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Tourism officials have this week revealed ambitious plans to boost the number of overnight stays in Portugal to 80 million whilst seeing tourism revenue climb to more than double its current amount in the space of just a decade.

The government is looking to cash in on the current excitement surrounding Portuguese tourism. This comes as yet another accolade was bestowed on the country, with the Boston Globe explaining on Tuesday “why Portugal is this year’s hottest destination” and the reasons for “this country suddenly being on everyone’s must-visit list.”
The glowing praise was followed by reports that have indicated that the plan in Portugal is to secure four percent year-on-year growth in the coming decade, which will see annual overnight stays climb by almost 30 million over the next ten years.
“This will be growth in quality, with revenue growing faster than the number of guests”, Economy Minister Manuel Caldeira Cabral was quoted as saying upon revealing the plan, titled Estratégia 2027 or Strategy 2027 (ET27).
The new strategy will hope to see revenue rise to 26 billion euros. Last year the sector had a turnover of €12.7 billion, according to official figures.
According to Lusa News Agency, other targets in the strategy include an increase in the number of overnight stays to 80 million by 2027, from 53.5 million last year.
The aim is also to “achieve the lowest ever rate of seasonality” - which has been described as “the greatest enemy” of job creation in the sector; to “increase the qualifications of tourism professionals”, in particular doubling the proportion with specialist secondary and post-secondary training to 60 percent; and to “ensure that tourism generates a positive impact” in the areas in which the activity takes place.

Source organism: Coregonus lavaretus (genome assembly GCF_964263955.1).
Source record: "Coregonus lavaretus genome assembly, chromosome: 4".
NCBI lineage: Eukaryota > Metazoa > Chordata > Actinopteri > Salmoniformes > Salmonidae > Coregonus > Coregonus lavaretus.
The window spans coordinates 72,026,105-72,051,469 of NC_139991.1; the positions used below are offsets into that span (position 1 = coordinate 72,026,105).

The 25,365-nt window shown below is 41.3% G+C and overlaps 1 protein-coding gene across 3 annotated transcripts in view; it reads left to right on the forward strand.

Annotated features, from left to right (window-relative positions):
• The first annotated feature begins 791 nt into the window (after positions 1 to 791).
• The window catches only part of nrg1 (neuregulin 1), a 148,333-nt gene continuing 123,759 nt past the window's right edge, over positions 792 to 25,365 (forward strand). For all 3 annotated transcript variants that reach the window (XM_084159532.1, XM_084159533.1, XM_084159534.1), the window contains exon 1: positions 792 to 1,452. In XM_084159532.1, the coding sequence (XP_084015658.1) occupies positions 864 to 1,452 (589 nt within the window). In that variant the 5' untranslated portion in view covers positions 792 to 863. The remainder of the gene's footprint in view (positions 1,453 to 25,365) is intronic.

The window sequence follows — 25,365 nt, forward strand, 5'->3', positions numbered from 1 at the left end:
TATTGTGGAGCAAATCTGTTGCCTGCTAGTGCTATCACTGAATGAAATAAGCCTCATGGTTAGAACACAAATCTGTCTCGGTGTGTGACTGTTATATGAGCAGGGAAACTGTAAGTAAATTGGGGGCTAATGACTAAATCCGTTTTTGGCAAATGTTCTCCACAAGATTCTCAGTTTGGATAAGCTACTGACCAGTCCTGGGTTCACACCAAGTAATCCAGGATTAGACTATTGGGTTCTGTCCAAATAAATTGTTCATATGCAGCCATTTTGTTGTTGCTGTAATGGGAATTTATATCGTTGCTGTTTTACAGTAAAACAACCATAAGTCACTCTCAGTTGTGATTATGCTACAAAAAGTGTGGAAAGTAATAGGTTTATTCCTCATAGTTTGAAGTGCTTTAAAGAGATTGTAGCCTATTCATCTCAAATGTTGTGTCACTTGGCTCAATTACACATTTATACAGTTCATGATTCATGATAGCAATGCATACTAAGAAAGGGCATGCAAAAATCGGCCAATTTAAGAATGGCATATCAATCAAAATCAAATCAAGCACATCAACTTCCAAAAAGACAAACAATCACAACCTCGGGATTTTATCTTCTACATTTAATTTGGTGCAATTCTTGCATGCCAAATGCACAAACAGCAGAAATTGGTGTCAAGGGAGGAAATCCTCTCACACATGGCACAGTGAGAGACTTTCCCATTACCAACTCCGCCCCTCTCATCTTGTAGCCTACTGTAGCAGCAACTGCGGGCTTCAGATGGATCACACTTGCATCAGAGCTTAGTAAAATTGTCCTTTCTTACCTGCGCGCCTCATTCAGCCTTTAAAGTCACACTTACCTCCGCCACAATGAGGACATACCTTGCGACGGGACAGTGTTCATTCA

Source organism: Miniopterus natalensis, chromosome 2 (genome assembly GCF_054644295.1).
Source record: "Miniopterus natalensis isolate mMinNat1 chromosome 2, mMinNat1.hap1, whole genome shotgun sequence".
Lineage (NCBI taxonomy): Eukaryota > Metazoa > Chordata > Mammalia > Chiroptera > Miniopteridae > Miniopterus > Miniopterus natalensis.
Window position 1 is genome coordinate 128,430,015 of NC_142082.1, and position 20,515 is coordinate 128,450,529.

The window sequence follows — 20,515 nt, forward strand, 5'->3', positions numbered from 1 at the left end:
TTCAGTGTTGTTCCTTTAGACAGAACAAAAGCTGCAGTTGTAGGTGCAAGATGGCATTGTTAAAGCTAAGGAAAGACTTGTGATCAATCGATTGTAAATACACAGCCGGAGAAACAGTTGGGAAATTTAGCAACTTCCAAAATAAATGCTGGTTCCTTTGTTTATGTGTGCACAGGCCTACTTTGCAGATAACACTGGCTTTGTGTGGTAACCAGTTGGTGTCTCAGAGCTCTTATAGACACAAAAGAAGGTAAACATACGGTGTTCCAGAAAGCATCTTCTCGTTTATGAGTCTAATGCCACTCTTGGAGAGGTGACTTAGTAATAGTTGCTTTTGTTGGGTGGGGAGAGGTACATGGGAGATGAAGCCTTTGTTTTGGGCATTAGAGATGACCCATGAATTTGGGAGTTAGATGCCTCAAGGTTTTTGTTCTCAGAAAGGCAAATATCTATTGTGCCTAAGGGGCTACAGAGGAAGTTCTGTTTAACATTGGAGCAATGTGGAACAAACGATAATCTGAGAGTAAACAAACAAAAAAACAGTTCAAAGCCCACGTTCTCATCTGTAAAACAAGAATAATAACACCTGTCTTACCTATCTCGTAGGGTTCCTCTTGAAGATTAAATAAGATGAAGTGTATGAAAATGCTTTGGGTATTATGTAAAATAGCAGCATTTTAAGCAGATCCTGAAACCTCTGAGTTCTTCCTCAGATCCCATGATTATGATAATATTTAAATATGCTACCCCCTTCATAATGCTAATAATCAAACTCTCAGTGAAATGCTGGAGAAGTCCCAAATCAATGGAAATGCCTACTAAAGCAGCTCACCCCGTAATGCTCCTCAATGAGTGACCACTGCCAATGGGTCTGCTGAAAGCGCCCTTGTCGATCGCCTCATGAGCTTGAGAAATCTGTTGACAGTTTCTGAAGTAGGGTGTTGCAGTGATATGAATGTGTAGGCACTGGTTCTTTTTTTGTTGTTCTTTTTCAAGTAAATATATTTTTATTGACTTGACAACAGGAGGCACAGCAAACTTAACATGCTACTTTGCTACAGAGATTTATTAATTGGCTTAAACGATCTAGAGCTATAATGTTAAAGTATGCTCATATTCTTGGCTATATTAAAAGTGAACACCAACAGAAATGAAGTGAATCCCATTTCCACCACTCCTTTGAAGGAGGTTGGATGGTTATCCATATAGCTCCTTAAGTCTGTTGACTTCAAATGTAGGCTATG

However, industry experts expressed concern at the rapid growth of the sector in some locations, including central Lisbon and Porto, which has resulted in a shortage of rental housing and rising property prices, along with the partial disappearance of local traders.
The ET27 also includes environmental objectives, such as ensuring that more than 90 percent of tourism companies adopt measures for the efficient use of energy and water, and undertake actions to manage waste in an environmentally friendly way.
At the ceremony to present the strategy, the president of Portugal’s national tourism board, Luís Araújo, acknowledged that it contained “ambitious targets”, but was reported as saying by Lusa they are achievable and that “Portugal has everything it takes to lead the tourism of the future”, so long as sector agents work together.
Among strategic assets of tourism in Portugal, Araújo listed its people, cuisine, climate, events, business and lifestyle. He described what he called the country’s “authenticity” as “fundamental” to attracting foreign visitors - whether tourists, workers or students.
State Secretary for Tourism Ana Mendes Godinho meanwhile told DN/Dinheiro Vivo that “our objective is for tourism to have the potential to generate more value, which we know it has. Last year proved that”, she said in reference to 2016 being the best year on record in Portugal in terms of tourism revenue.
“Tourism is fundamental to the economy. It is our main export, representing almost 17 percent of our goods and services exports”, Lisbon Tourism Trade Fair organiser Vítor Neto added as it emerged that overnight stays in Portugal’s hotels and other tourist accommodation climbed by 12.6 percent in January in relation to 12 months before. 
Vítor Neto believes these numbers will continue to improve in 2017 allowing it to unseat 2016 as the best tourism year on record.
Revenue from sales of lodging and related services in January was up 18 percent year-on-year to 123 million euros.
In related news, it also emerged this week that tourism accounted for a third of new jobs created in 2016. 
According to new figures, restaurants, hotels and travel agents employed 27,000 additional workers last year. 
These sectors currently employ 330,000 people in the country. A number of travel-oriented companies such as Pestana, Pine Cliffs and Vila Galé, are still actively advertising for a host of job openings they expect to exist due to the continued growth of tourism in Portugal.

Article published by The Portugal News (